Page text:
However as they knew back in the 15th century, comparisons are odious so driving the Minor as it feels right to be driven is a very pleasant experience.  Perfect for popping into St Mary Mead to pick up Miss Marple and sort out that body in the fucking library.

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They were but knocked it on the head a while ago. Basically because it worked out cheaper/easier to buy from the considerable number of people who were already manufacturing Minor bits in Sri Lanka.

 

Top purchasing Mr Barrett. Your pal sounds like a good egg. Looking forward to seeing where you go with this one.

I see the Charles Ware operation is still going...moved from Bath to Bristol.

 

https://www.google.co.uk/search?q=morris+minor+centre+bath&oq=morris+minor+centre+bath&aqs=chrome..69i57j0l3.10182j1j7&client=ms-android-samsung&sourceid=chrome-mobile&ie=UTF-8#trex=m_t:lcl_akp,rc_f:nav,rc_ludocids:5329517592330422445,rc_q:Charles%2520Ware's%2520Morris%2520Minor%2520Centre%2520Ltd,ru_q:Charles%2520Ware's%2520Morris%2520Minor%2520Centre%2520Ltd

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A late 948 has ample power as they had the benefit of the later distributors and carburettor which were great improvements on the earlier examples, though there was nothing really wrong with them. But the carburettors especially were an improvement and essentially 'maintenance free' apart from topping up the oil when needed. The 948 is said to be the smoothest and quietest of all the A Series engines. From my experience, Thousands are 50 MPH cruisers and rather loud inside but will go faster if needed - you will thoroughly enjoy exploiting their capabilities on A and B roads.

The one Trigbert drove was a '57, so pretty early I think.  Agree about the 948 being smoother though - the 1098 always sounds to me like it's about to put a rod through the block at anything about about 3,500rpm.

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I’d have bought anything with a back story like that.

 

I said elsewhere that I’m keen on the whole ‘car for life’ ethos atm. I’ve no plans to ever shift the Granvia on; once kids fly the nest it’ll be converted into a camper. The Avensis is 20 next year and already has 216720 miles on it. The 190 is probably what would get compromised for something like a Minor - but I’m delighted with it atm.

 

Enjoy the car dude. Looks brilliant.

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Great story, and looks like an example well worthy of attention.

 

I’ve had mine 17 years now and have turned my hand to everything except welding. That is the next thing to learn. As noted, they’re very simple to work on, parts are cheap and availability is excellent.

 

Just don’t go round corners too quick, particularly on poor road surfaces. It’s amazing how much of a vinyl seat you can gather up when you realise you’ve overcooked it.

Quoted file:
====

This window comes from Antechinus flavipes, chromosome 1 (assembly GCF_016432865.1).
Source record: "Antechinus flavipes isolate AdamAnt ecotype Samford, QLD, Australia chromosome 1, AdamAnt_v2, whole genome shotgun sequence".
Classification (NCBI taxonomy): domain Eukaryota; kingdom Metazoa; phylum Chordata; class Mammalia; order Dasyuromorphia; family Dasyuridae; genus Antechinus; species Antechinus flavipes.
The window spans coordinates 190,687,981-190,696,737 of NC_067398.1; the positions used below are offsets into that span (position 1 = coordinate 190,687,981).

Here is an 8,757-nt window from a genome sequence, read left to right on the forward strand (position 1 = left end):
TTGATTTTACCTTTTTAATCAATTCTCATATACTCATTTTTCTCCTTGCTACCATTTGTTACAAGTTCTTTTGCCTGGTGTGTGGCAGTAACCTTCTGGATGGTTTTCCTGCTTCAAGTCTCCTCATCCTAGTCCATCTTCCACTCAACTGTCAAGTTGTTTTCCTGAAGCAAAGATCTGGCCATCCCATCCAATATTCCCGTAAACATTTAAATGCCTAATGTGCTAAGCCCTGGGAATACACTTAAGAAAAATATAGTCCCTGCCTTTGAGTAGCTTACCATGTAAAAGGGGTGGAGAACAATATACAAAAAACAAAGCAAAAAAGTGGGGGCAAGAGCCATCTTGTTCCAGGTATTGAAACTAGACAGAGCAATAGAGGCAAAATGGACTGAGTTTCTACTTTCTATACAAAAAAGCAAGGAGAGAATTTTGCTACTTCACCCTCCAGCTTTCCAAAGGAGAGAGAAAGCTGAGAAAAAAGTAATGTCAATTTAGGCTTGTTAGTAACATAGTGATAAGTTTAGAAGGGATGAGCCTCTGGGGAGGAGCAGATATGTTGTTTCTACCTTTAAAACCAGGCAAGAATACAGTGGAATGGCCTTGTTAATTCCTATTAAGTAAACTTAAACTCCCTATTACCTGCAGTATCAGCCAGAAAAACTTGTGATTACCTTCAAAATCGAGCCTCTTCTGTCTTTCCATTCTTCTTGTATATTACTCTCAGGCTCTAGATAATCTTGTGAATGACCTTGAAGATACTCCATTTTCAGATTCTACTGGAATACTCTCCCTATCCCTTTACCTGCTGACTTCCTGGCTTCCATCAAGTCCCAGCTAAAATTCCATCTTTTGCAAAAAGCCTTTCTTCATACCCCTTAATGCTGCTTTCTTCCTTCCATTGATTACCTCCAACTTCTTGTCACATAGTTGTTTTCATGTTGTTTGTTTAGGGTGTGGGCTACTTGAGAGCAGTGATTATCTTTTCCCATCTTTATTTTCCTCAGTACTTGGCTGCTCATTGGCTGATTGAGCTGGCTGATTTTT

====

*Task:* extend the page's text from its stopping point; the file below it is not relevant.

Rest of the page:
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Just don’t go round corners too quick, particularly on poor road surfaces. It’s amazing how much of a vinyl seat you can gather up when you realise you’ve overcooked it.

Same goes for vinyl bus driver's seats. Especially if there's no seatbelt.

 

Nothing like suddenly realising halfway around a roundabout that the only thing keeping you in the seat is the death grip you have on the steering wheel...

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Right, first things first. It was wearing five different brands of tyre, and each was cracked, perished or flattened in a slightly different way. I ordered a new set at the beginning of the week and had them fitted to the rims yesterday. Today I got around to putting them back on and already it's a huge improvement. I have fitted some very expensive Pirelli Cinturatos which have literally doubled the value of the car in one fell swoop. This part of the project was kindly sponsored by Longstone Tyres so I feel obliged to say you should all had over to www.longstonetyres.co.uk and buy some rubber, whether you need it or not.

 

Whilst the car was up on axle stands this evening I had all the brake drums off. The rear brakes actually look pretty good. The cylinders look like they were fitted just prior to lay up and seem to be moving easily enough, but with no fluid in the system it's hard to be sure. I'm leaving these well alone until I'm certain they need fiddling with. The fronts are a different matter entirely, all four cylinders are seized solid and the flexis are well past their use by date. I'll order some new bits later and, hopefully, the brakes will be all sorted. Assuming the mater cylinder is fine etc etc. We'll cross that bridge later.

 

Annoyingly, taking the o/s drum off has revealed a very nasty axle oil leak so that'll be a half shaft out to replace the hub seal whatsit. Way beyond my skill set I think so I'll farm that one out. This will have to wait til the brakes are done and the car is movable under its own steam.

 

Here is a photograph almost identical to the last one, but showing the new tyres. I reckon they look great!

post-3924-0-97639500-1530225969_thumb.jpg

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I remember the Charles Ware "durable car" - I am sure it was even in the newspapers at the time. He included calculations to show that despite poorer fuel economy etc and allowing for replacement of large sections of rusty body, they were cheaper to run than an equivalent new car.

 

Edit - it's on their website and there's even a book!

 

https://www.morrisminor.org.uk/55-durable-car-ownership

I read about him in 1986 and was interested in his plan to make parts in the far East. I needed a year out in industry on my HND in production engineering. he sent me the book (lent out and never seen again.) and forwarded my details to AD engineering of Wells Somerset who were doing development work for him.

I had an interview with them and they took me out in a rally minor. 1275 Marina engine with the best mods vizard could suggest a 5 Speed Toyota gear box and disc brakes along with a full roll cage.

 

There were 2 issues that later imerged. 1) they didn't want to pay me. and explores to me how I'm to spend 12 months in Wells with no money coming in. 2) I transferred from the 1st year of the hnd to second year of degree and they didn't think it would meet the requirements of the course.

shame.